Forget filter coffee, jerks in suits, and awful hors d'oeuvre.

Expect metal, craft beer and zero-days galore Special report In Australia and New Zealand, hackers are doing it for themselves by creating vibrant security conferences that run on their own terms and actively avoid the corporate-speak and fear-mongering that characterises so many vendor-led events. These conferences, or "cons", are booming and showcase security skills that rival the best the global security industry can offer. The hacker-run conferences are nothing like commercial technology confabs: vendor pitches are universally banned, so are trade show booths.

Bars replace bain maries full of conference casseroles and black metal-inspired custom shirts are the de facto uniform. At these events hackers reveal holes in the world's most popular technology and public transport systems to a soundtrack of sweeping moans of derision, laughter, and, for some cons, bursts of on-stage pyrotechnics. Most hacker presenters follow the modern line and push the companies they hack to fix holes ahead of their on-stage disclosures, yet blasé promises to fix earn retribution as zero-days are still dropped. Delegates at these cons are a mix of professional penetration testers and security admins, hackers of dubious history, curious developers, and students.
Some of those attending are partly responsible for defending the nation’s biggest and most important companies. Most of these volunteer-run and continually sold-out events cost between A$50 and A$150, with some occasionally free for the most broke hacker, and are home to a staple of community-run lockpick and capture the flag competitions lasting what is a typically two-day conference. After an arguable decade of hiatus, the cheap grassroots cons have spread out to cover almost all Australian states. Hackers have WAHCKON in Perth, CrikeyCon in Brisbane, Platypuscon in Sydney, BSides in Canberra, Unrest in Melbourne, and regional pillar Kiwicon in Wellington. These could not be further from the typical C-level security event where ticket prices demand up to A$2000, technical talks are scarce, and vendor booths and pressed suits are as prolific as branded backpacks. Of the six community cons, three have or will launch this year. What: BSides Canberra When: 17 - 18 March 2017 Where: Canberra How much: A$50 Who: Silvio, Kylie, Andrew, Rick, Ryan, Topy, Wily, Klepas, Iggy, Ed, Pete, Villain, Matt, Sam, George, Peter, Nathan, Neal, Joffy, and Paul. Stories: EFF revises IM safety ratings after pen testers pop 'secure' tools Lock-hackers crack restricted keys used to secure data centres Bug bounty blitzers open-source sick subdomain-spotter Plotting 'mass damage' in Australia? SMBs' crappy login hygiene really helps – hacker BSides Canberra, held on the shoulder of the Government’s large defence sector-orientated Australian Cyber Security Conference (ACSC), concluded its second and last day to a standing ovation.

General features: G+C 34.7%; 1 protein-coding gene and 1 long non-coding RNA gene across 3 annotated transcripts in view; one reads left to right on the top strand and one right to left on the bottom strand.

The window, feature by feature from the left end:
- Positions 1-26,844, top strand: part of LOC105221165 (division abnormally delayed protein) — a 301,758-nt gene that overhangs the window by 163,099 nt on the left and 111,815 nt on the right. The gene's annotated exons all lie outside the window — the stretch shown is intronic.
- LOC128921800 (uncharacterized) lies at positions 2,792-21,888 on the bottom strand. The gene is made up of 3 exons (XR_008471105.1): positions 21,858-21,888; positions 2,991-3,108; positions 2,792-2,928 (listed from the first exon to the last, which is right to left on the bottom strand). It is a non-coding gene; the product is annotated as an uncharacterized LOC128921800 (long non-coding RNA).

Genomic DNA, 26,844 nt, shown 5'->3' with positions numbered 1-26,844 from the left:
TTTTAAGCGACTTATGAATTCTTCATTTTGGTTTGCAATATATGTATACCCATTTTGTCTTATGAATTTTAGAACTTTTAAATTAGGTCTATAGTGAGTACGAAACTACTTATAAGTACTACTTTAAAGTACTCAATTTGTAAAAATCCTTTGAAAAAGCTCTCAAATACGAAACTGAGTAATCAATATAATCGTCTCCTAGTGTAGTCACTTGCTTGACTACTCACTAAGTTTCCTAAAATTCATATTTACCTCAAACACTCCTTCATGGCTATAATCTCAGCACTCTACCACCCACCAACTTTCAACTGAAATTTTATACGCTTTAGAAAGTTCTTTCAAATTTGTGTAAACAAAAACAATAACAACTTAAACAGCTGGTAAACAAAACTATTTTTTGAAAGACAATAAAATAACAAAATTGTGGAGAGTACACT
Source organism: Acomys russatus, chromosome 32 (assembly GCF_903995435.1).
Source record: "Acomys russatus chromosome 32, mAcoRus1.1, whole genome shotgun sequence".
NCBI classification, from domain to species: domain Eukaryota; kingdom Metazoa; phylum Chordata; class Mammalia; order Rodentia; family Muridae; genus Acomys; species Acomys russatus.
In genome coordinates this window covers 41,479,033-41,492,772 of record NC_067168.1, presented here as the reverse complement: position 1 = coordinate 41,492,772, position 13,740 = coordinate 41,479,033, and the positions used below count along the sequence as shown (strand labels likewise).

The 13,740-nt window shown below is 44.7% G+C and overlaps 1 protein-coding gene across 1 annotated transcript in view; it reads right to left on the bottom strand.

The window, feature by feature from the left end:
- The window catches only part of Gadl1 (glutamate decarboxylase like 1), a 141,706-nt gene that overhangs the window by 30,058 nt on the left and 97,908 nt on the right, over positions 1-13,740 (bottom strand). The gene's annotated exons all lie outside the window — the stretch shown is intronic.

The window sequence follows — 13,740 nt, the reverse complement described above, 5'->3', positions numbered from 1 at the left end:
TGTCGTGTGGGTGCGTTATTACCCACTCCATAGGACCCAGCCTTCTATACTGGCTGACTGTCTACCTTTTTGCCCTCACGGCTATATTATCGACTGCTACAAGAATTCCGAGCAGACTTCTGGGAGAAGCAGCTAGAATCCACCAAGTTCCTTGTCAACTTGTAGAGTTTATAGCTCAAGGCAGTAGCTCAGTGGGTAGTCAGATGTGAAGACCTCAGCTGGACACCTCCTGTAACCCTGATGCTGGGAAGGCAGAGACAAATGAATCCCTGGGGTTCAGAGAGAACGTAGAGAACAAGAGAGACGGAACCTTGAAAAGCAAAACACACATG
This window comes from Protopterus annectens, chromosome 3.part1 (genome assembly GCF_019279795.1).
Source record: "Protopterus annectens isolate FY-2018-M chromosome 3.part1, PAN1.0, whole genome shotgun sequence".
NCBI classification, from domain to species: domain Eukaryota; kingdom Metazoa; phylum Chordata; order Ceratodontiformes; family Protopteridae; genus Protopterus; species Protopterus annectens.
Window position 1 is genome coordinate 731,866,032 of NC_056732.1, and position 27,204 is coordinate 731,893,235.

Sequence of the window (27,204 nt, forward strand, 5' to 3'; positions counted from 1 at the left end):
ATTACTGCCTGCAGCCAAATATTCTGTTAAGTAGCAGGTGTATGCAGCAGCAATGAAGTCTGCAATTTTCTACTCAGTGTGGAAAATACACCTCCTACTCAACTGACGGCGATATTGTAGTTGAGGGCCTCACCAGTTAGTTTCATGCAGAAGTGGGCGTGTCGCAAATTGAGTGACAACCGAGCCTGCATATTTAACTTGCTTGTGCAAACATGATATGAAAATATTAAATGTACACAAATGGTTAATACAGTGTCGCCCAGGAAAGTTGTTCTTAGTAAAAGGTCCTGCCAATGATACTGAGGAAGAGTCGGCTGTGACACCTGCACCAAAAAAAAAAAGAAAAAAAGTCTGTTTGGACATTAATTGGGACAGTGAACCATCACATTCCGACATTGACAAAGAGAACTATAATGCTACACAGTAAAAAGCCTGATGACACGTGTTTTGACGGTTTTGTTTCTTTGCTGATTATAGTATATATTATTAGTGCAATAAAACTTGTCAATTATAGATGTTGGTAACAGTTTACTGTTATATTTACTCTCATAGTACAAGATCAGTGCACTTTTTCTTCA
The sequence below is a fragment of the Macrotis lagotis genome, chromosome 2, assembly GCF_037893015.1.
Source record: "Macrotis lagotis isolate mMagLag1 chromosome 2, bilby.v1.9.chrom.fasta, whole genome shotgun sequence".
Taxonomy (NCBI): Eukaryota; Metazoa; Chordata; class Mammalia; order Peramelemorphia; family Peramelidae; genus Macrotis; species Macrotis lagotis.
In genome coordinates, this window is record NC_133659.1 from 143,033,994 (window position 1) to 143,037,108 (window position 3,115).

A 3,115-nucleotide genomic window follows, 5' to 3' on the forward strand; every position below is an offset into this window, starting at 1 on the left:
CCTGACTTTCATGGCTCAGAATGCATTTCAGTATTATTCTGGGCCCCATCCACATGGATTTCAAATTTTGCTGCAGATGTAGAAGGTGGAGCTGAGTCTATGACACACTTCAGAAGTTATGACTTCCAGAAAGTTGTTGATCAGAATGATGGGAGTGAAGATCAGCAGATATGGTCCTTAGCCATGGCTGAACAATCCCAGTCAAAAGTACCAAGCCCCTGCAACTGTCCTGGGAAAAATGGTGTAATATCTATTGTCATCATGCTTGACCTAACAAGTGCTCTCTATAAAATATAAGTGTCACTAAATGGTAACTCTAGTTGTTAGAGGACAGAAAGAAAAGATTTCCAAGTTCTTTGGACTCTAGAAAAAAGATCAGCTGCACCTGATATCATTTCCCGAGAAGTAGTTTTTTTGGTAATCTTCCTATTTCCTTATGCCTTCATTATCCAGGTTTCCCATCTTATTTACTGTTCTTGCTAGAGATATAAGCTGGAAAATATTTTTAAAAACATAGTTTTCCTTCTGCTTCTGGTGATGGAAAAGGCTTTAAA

The $50 hacker meet run by security pair Silvio Cesare and Kylie McDevitt sold out quickly. “There are many reasons we started BSides Canberra,” co-organiser Cesare says. “We wanted to provide a local conference for Canberra at which we could inspire the next generation of hackers.” The popular pair have a focus on encouraging new blood into the security sector at large, and more specifically into the conference circuit to consume and present new research.

To that end they have kept the ticket prices rock bottom to ensure it is accessible to anyone interested in the field. Sponsorship from community-centric security firms means the conference breaks even, throws two open-bar parties, and gives each of the 290 delegates a custom t-shirt and home-made Arduino badge that displays the conference running order.